The best effort of the month was at the South Concho River banding station. The first net run of the morning  yielded seven Spotted Towhees in a single net and the third Blue Jay of the month. Ten Spotted Towhees were netted that morning. The morning also resulted in the first Brown Creeper and the first Song Sparrows of the year on the ranch. Included in the birds netted that morning were two Wilson's Snipes and a Marsh Wren. These are the first records of these birds on the ranch. On the last day of the month, two Yellow-bellied Sapsuckers were added to our monthly  results. This brings the total number of birds banded on the ranch to 146 species and the number of species banded this year to ninety five.  
Delbert Tarter
11/11/1922 --10/21/2011
The entire Concho Valley birding community was saddened by the recent passing of Delbert Tarter. Delbert was the heart and soul of the local birding community for more than a generation. Delbert was the compiler of the Concho Valley Birding checklist through seven revisions, taught bird identification classes to a great number of local birders, was a long-time bird bander and most important of all, he was our friend. We will miss the good times that we shared around the banding table in all kinds of weather and at all hours of the day. We will miss his cheerful comments, knowledge of birds, record keeping, and his friendship. We all owe him a debt of gratitude for his dedication to the birds and the birding community.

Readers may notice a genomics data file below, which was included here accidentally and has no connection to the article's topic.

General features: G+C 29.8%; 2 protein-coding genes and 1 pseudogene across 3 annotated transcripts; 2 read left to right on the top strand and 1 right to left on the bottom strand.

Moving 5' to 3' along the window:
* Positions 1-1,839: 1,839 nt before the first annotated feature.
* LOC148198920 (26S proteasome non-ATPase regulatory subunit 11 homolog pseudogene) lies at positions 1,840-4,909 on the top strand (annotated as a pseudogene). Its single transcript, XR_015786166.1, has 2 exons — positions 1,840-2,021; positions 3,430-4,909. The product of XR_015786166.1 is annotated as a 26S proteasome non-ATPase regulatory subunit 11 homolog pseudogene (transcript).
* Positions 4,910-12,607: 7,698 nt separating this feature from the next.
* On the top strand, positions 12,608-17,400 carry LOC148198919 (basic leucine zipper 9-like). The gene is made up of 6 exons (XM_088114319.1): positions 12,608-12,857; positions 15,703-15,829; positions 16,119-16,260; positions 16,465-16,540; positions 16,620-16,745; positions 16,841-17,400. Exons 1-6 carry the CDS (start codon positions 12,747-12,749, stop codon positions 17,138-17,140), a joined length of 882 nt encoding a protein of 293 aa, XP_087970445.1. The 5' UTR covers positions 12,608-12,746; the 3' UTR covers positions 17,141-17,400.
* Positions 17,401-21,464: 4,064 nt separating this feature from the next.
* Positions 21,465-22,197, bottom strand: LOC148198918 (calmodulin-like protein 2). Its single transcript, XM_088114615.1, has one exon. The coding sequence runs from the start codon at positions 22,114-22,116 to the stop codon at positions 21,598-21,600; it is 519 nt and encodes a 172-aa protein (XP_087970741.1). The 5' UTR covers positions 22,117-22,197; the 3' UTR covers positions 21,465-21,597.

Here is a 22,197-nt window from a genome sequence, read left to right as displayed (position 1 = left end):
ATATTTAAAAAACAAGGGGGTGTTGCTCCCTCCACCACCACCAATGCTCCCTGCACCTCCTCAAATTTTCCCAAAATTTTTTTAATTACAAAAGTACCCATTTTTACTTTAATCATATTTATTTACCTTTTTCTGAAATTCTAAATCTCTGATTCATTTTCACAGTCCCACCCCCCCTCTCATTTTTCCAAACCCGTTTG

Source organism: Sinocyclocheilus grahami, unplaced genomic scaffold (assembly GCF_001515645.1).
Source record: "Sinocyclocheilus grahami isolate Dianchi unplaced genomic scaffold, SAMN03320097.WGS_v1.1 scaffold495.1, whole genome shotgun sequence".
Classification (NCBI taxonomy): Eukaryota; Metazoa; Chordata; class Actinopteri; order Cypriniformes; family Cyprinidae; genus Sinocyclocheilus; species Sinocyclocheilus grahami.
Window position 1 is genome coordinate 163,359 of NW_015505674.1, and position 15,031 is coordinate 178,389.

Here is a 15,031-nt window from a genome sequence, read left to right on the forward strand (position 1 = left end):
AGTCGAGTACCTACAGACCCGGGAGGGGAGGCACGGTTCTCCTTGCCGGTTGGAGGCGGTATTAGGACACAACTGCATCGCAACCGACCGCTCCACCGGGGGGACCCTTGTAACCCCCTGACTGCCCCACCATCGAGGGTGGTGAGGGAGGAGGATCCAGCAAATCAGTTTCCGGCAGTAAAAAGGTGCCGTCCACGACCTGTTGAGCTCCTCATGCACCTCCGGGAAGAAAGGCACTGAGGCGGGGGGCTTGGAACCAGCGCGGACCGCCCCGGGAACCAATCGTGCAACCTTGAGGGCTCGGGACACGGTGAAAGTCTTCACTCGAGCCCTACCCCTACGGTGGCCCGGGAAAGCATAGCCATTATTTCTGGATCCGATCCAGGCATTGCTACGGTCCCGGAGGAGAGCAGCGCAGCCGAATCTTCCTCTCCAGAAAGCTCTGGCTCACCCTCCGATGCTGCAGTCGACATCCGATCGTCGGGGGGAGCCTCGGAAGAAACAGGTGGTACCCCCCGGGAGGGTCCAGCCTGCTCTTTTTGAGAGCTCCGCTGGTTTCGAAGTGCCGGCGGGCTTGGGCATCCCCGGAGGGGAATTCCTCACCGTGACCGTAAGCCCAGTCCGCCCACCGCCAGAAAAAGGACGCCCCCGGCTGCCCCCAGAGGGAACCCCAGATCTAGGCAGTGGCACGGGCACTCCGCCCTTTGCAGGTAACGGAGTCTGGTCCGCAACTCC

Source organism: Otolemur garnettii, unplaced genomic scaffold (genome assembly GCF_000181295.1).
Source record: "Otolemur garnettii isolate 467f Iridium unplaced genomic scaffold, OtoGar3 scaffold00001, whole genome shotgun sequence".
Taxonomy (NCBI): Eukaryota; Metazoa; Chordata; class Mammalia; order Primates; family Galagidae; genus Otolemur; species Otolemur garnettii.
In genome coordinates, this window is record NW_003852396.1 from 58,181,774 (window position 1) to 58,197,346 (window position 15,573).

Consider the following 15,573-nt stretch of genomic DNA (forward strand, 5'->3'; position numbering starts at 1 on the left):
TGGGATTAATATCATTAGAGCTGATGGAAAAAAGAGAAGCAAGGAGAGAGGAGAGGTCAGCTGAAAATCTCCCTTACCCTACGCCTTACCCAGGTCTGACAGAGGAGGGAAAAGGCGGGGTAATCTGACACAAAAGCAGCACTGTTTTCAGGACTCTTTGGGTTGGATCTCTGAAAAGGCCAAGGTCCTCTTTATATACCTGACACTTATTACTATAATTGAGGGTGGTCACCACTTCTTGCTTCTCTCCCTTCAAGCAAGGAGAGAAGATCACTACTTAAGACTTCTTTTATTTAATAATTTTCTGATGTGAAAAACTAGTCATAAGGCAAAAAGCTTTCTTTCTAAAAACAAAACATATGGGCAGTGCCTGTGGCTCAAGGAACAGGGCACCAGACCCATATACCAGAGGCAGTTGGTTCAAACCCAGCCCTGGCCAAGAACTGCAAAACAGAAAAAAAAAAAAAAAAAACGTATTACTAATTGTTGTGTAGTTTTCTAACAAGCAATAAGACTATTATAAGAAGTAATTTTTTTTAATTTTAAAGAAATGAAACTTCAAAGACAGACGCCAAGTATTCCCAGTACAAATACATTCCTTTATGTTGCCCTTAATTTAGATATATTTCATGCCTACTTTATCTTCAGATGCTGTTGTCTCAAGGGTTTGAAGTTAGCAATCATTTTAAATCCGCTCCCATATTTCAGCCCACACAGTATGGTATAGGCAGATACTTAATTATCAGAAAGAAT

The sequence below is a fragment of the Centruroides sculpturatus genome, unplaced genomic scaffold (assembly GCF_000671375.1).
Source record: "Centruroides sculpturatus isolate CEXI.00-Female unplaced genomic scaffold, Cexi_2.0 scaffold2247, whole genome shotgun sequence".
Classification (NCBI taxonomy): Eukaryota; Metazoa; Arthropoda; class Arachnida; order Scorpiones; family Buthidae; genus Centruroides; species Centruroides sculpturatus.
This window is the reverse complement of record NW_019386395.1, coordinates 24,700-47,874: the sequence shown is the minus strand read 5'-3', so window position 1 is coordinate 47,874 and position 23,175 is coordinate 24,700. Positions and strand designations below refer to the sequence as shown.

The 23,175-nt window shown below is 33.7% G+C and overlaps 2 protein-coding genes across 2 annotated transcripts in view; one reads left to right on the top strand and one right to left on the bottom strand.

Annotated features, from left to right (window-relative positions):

October Banding Activities